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Monday, May 30, 2011


Justice Richard Lajoie of the Ontario Court of Justice died on May 18 at the age of 62 after an illness.

Lajoie joined the bench in Timmins, Ont., in 1987 but spent the last eight years as a judge in Ottawa, where he had practised early in his career after his call to the bar in 1974.

“He was a wonderful, congenial, calm presence, a very steady, compassionate man who was just a wonderful friend and person to share chambers with,” Justice Judith Beaman, regional senior judge for the east region, told the Ottawa Citizen.

Lajoie’s October 2010 judgment in the Stacy Bonds case made headlines after he described her treatment in a police cell as a “travesty.” In staying proceedings against Bonds, his ruling sparked a public debate on abuse by police.


Bay Street business executive band Men in Suits is performing at Toronto’s Orbit Room in aid of Human Rights Watch.

The Rock For Rights gig takes place on June 2 at 580A College St. Doors open at 7:30 p.m., with the first set to start at 8:30 p.m. Tickets cost $25 and will be on sale at the door.

They’re also available in advance by contacting Alison Thornton at 416-322-8448 or


A Mississauga, Ont., lawyer who claimed the Law Society of Upper Canada harassed and discriminated against him has been suspended for two months after a panel found he had failed to serve two clients in wrongful dismissal litigation.  

A panel found Ravinder Sawhney spent “unnecessary and excessive” amounts of time on preparation and charged fees that were “not fair or reasonable” to the two clients.

Sawhney, a lawyer of South Asian descent, told Law Times he never intended his clients would pay the fees but anticipated the employer in the case would pick up the bill.

He had earlier attempted to halt proceedings with an interim remedy motion at the Human Rights Tribunal of Ontario in which he alleged the law society had failed to investigate white lawyers on the other side of the case at the heart of his troubles.

The panel also ordered Sawhney to pay $27,000 in law society costs within 24 months, although that could increase to $33,000 if he fails to comply with other terms imposed on him.

They include a requirement that he participate in the law society’s practice review program, join the Ontario Bar Association’s civil law section until at least the end of 2013, and report back on his participation there.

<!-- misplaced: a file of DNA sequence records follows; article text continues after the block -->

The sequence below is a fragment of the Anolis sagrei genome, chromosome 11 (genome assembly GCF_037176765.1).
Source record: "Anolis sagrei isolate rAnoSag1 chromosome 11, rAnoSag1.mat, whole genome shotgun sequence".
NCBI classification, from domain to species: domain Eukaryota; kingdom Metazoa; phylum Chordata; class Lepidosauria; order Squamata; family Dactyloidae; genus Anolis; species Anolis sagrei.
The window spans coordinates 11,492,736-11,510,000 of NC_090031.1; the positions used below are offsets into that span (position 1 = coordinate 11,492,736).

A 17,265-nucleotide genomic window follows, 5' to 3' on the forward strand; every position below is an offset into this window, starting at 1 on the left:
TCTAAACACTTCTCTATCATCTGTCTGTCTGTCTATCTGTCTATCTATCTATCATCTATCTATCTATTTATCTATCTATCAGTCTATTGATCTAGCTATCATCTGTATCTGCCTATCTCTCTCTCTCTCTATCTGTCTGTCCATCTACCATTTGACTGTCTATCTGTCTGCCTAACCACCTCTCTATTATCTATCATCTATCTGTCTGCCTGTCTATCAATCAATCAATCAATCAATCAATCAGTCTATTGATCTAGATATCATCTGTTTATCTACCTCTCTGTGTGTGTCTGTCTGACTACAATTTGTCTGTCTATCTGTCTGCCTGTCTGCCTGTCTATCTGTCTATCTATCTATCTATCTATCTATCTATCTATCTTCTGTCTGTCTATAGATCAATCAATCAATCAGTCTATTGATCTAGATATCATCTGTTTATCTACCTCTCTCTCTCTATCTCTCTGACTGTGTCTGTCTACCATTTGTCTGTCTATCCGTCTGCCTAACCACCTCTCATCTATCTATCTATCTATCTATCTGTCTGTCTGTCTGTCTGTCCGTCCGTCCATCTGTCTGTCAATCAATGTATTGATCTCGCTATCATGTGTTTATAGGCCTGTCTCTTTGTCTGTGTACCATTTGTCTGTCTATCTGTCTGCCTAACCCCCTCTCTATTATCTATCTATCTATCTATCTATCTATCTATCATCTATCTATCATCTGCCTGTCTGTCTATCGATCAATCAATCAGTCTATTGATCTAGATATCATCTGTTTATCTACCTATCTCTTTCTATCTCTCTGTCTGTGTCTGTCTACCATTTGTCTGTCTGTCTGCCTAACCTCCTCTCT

He must also attend the law society’s solo and small firm conference in June.


Andrew Wong and Tara Mackay are the newest partners at Torys LLP.

Wong’s tax practice focuses on issues related to domestic, cross-border and international finance, securitization, and mergers and acquisitions. He advises a variety of companies in the financial services, media, technology, industrial, and resource sectors.

Mackay’s corporate-commercial practice has a particular emphasis on public-private partnerships and alternative financing and procurement projects.

She represents public authorities, private-sector proponents, construction contractors, service providers, and lenders in the implementation of public infrastructure projects.


The University of Windsor has announced that it will award an honorary doctor of civil laws degree to Ontario Court of Appeal Justice Robert Sharpe during its spring convocation ceremony on June 17.

Sharpe has served on the appeal court bench since 1999 after four years as a judge of the Ontario Court of Justice. Before that, Sharpe was dean of the University of Toronto Faculty of Law between 1990 and 1995.

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The Law Society of Ontario is in the midst of a major overhaul of the role of paralegals in family law — and a proposal on the issue could become an imminent issue for the regulator’s newly elected benchers. Do you agree with widening the scope of family law matters that paralegals can address?